Walk the camino de santiago, pilrimage spain, santiago de compostela, galicia, tourism, camino walk spain
Idealspain.com
Idealspain Home Page About Idealspain Move to Spain E Shop Classified adverts in Spain Contact Idealspain Advertise with Idealspain
Free magazine each month
Email us
Property in Spain
Spacer
Spacer
Spacer
Spacer
Spacer
Spacer
Spacer
Spacer
Spacer
Idealspain
Moving to Spain
Spacer
Spacer
Spacer
Spacer
Spacer
Spacer
Spacer
Learn Spanish
Spacer
Moving pets to Spain
Idealspain
Money matters
Spacer
Spacer
Spacer
Spacer
Spacer
Spacer
Spacer
Spacer
Mobile phones Spain
Spacer
Lottery scams
Spacer
The Euro explained
Idealspain
Living in Spain
Spacer
Spacer
Spacer
State schools in Spain
Spacer
Spacer
Spacer
Spacer
Spacer
Spacer
Spacer
Idealspain
Working in Spain
Spacer
Spacer
Spacer
Spacer
Spacer
Idealspain
Holidays in Spain
Spacer
Spacer
Camping in Spain
Spacer
Spacer
Spacer
Spacer
Spacer
Spacer
Spacer
Spacer
Spacer
Spacer
Spacer
Spacer
Spacer
Spacer
Spacer
Spacer
Spacer
Idealspain

Place your company here

 
Places in Spain - The Camino de Santiago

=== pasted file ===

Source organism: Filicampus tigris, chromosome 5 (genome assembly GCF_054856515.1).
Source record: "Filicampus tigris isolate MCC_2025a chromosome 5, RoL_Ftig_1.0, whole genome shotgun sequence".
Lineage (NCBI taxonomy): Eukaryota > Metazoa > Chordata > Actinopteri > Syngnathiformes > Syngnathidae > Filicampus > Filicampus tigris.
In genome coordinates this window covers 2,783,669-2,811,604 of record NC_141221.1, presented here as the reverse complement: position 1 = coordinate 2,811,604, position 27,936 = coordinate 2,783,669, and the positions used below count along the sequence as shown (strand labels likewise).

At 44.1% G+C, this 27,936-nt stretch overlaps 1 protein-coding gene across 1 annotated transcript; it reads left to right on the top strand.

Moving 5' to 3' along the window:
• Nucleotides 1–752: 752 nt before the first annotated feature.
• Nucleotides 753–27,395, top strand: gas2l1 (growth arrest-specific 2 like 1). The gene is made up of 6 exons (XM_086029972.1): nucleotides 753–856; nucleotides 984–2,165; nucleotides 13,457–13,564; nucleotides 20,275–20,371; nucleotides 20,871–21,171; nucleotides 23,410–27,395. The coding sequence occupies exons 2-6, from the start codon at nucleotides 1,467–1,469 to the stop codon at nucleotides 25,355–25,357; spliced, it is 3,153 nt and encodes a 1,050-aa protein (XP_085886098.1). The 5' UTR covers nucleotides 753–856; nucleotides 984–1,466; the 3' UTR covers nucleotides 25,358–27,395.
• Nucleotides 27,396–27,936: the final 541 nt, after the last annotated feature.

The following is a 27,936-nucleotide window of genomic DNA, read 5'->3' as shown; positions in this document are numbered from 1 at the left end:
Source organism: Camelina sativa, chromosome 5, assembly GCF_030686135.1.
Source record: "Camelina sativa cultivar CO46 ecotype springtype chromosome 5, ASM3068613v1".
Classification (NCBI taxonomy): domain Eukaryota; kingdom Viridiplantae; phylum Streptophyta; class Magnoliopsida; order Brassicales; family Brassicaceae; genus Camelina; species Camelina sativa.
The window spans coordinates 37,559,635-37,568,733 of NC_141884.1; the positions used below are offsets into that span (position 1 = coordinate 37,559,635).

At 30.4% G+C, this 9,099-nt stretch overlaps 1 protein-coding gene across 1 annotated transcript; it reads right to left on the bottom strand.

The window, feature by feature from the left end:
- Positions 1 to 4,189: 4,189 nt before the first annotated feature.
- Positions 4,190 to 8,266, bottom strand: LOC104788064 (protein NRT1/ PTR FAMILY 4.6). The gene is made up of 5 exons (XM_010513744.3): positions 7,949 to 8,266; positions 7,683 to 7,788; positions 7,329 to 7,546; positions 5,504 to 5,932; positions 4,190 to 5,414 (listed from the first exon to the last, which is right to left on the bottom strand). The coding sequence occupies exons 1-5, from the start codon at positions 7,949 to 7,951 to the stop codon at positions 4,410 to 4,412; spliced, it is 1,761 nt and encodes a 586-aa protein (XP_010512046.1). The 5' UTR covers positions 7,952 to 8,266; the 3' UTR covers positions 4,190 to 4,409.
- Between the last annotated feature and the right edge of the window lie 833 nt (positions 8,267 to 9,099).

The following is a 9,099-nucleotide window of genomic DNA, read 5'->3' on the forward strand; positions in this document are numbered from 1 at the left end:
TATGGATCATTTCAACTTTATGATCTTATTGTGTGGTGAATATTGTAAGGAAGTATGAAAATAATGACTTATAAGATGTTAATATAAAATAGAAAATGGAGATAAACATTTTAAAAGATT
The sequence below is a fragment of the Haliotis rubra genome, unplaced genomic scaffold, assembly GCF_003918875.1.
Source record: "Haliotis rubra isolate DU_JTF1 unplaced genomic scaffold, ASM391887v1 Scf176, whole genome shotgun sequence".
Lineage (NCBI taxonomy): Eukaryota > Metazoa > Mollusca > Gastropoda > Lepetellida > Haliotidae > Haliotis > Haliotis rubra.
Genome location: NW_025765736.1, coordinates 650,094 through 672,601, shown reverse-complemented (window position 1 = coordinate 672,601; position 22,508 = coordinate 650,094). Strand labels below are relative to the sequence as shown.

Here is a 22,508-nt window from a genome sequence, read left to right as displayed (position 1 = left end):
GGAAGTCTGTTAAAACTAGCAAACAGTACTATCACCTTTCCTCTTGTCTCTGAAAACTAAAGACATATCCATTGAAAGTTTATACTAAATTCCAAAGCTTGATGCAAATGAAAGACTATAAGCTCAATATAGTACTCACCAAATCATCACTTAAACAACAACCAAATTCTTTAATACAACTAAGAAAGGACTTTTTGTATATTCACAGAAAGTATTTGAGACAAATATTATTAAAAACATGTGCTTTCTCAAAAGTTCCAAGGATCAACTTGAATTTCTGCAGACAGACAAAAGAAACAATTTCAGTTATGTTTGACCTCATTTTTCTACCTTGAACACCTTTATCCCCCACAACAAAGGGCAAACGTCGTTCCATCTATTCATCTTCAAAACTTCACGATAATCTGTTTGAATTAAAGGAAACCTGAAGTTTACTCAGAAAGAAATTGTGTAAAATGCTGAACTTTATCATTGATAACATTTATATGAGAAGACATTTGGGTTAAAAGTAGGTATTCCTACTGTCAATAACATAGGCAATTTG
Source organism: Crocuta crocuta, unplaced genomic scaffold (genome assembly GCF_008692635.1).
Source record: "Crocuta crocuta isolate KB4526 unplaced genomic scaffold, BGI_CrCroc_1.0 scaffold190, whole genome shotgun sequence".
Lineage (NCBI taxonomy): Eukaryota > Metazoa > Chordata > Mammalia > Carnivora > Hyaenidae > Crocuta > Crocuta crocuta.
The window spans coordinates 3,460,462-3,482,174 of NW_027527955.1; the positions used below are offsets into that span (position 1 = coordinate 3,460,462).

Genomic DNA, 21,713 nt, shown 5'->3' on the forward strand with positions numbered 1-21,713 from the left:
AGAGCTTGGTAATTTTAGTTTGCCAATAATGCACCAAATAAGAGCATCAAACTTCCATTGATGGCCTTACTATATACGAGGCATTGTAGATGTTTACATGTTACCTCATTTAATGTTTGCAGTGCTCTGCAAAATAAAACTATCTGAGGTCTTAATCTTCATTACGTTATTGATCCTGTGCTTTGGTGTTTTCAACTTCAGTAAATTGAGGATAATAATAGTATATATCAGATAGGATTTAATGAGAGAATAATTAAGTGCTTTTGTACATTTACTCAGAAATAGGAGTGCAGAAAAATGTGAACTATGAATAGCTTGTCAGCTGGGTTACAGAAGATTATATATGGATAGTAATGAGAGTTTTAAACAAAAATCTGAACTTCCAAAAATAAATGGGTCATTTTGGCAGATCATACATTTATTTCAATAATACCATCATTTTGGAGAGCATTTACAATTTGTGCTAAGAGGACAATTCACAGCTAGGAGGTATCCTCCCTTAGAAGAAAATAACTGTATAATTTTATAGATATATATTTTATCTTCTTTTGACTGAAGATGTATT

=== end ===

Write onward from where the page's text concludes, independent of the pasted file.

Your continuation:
"El Camino de Santiago" (Saint James Way) is the name given to the road the pilgrims followed in the middle age to get to Santiago. Many institutions (hospitals, hotels) were founded to help the pilgrims in their way to the holy city. The oldest description of the journey is from the 12th century: the 'Codex Calixtinus' and the 'Kitab Ruyyar' (by the Arab author Idrisi).

If you want to do the entire "'Camino', which is about 900 km long (from France to Santiago) it will take about 30 days (at 30 km a day). If you just want to receive the official certificate of pilgrimage (the 'Compostella') you’ll have to walk at least 100km (200 km on a cycle). A network of shelters along the way offers free lodging and stamps the pilgrims passports which provide evidence of completion.

 

The city of Santiago de Compostella is embraced by the rivers Tambre and Ulla, in Galicia. The city was founded after the discovery of the remains of the Apostle Santiago in the 9th century. Santiago soon became a pilgrimage centre. Probably the Apostle legend comes from the transportation of the remains from Merida after the Muslim invasion. Many of the modern pilgrims are Catholics who think the difficult journey to Santiago will halve their stay in the purgatory, at least this is one of the historical reasons to complete the Camino de Santiago. But you don’t have to believe in God to do this interesting journey, many others do this pilgrimage purely for cultural reasons or just for the fun of doing it.

 

 
 
Related pages
Related articles
 

Read the compelling, true account
"its a long way to Santiago"
by Father Clement Mary, C.SS.R. and Katrina Harrington